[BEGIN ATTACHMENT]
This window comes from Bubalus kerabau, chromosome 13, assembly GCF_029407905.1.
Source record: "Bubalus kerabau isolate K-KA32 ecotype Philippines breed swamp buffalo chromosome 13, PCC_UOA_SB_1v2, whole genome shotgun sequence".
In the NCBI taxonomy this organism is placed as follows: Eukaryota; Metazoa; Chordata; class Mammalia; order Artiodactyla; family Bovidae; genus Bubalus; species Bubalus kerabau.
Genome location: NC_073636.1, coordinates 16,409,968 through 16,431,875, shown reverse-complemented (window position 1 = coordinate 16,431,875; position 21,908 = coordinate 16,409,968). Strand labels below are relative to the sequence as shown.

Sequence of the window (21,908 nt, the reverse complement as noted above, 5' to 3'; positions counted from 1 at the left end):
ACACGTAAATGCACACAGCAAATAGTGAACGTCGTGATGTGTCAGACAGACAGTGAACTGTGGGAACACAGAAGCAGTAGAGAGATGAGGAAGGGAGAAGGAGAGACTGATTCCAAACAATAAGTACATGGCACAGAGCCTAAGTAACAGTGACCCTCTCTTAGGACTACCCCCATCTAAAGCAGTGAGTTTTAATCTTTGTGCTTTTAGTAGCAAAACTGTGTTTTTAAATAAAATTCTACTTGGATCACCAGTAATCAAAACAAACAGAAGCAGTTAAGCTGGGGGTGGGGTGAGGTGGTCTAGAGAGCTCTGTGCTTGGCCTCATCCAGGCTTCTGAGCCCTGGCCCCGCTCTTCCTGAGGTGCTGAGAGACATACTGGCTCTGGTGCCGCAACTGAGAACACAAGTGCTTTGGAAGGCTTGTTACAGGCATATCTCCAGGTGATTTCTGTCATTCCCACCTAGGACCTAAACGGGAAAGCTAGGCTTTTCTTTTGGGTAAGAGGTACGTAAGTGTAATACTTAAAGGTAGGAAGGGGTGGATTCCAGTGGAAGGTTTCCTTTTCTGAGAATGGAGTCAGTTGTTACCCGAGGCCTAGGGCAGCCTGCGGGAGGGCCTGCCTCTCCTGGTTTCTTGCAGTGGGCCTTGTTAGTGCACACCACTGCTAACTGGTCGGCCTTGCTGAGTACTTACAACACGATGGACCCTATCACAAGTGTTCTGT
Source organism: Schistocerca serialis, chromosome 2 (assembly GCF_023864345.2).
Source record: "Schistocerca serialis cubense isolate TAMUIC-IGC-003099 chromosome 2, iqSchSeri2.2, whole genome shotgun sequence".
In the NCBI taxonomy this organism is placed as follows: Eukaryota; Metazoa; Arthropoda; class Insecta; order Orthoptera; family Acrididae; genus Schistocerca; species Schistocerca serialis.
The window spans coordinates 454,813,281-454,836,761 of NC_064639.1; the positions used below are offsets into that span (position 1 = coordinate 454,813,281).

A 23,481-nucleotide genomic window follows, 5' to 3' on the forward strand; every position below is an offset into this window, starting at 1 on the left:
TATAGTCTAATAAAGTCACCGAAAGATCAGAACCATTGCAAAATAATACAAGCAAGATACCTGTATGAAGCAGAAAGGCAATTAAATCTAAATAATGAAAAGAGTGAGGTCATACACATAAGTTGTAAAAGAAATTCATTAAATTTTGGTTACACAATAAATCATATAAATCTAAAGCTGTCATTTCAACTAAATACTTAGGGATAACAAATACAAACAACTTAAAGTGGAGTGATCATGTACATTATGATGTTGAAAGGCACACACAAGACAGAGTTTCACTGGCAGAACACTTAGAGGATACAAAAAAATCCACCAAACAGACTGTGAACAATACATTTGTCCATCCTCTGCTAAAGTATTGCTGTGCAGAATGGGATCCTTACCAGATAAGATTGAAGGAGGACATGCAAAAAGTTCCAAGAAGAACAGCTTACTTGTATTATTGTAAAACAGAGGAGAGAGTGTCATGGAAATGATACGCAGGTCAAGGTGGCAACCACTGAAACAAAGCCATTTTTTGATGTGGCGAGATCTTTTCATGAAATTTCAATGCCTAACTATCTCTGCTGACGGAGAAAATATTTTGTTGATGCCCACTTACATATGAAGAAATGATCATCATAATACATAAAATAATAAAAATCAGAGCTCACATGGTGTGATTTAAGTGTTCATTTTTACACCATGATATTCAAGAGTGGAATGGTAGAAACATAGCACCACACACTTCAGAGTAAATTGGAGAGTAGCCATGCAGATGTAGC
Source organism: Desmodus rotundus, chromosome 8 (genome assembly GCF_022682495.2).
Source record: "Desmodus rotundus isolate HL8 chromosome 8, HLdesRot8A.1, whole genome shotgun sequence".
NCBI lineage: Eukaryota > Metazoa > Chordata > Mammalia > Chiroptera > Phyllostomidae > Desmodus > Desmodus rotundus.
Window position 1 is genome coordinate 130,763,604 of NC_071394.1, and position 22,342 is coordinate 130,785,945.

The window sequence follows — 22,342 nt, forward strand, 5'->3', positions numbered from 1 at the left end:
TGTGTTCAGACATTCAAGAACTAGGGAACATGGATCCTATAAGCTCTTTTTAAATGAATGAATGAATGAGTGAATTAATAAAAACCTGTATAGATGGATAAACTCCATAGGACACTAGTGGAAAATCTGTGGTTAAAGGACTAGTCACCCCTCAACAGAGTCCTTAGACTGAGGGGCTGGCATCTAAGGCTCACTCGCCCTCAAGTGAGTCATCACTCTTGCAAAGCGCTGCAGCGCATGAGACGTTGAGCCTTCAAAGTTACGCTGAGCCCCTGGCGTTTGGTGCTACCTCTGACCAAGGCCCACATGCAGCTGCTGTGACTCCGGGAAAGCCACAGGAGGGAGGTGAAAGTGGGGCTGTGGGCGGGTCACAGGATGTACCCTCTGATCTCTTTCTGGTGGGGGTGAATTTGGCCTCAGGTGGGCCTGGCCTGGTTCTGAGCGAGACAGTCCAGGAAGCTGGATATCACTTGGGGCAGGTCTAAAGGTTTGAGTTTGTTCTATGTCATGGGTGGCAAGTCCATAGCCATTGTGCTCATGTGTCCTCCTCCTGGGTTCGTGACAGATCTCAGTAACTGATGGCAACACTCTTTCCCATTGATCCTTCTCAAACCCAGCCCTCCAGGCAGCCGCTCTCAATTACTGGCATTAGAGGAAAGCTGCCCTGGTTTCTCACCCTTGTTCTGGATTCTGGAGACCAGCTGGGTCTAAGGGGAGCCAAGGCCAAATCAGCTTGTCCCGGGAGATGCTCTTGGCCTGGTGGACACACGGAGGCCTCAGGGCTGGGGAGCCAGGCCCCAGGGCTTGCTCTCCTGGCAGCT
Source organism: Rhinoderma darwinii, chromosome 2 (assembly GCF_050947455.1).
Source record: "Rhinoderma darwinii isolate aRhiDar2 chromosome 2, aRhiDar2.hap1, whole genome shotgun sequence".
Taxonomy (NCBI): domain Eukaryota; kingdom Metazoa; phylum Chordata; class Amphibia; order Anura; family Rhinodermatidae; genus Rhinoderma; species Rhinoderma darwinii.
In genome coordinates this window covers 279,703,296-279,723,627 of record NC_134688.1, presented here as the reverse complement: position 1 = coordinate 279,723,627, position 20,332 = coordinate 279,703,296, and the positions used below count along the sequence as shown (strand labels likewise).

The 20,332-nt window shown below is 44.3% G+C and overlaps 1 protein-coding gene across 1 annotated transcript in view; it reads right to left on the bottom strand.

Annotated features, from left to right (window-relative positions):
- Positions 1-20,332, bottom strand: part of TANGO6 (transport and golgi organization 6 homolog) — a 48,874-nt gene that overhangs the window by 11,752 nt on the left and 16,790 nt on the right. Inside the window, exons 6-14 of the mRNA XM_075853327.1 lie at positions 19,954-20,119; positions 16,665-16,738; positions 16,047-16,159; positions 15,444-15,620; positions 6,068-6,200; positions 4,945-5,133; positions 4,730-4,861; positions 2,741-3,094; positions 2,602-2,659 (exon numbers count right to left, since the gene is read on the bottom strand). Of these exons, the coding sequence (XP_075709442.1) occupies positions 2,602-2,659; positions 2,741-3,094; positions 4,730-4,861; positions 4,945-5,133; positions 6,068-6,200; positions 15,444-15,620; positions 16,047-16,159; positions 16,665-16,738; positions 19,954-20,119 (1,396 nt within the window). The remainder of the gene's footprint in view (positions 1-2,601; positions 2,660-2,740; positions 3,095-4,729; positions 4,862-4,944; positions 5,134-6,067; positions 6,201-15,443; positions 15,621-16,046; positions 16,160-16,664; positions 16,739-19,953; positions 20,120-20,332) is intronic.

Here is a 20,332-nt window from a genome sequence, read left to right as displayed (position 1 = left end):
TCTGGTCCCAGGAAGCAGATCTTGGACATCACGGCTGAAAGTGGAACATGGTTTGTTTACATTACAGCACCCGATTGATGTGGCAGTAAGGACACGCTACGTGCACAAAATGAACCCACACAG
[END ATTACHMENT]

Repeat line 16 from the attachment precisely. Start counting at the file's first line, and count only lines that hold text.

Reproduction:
Window position 1 is genome coordinate 130,763,604 of NC_071394.1, and position 22,342 is coordinate 130,785,945.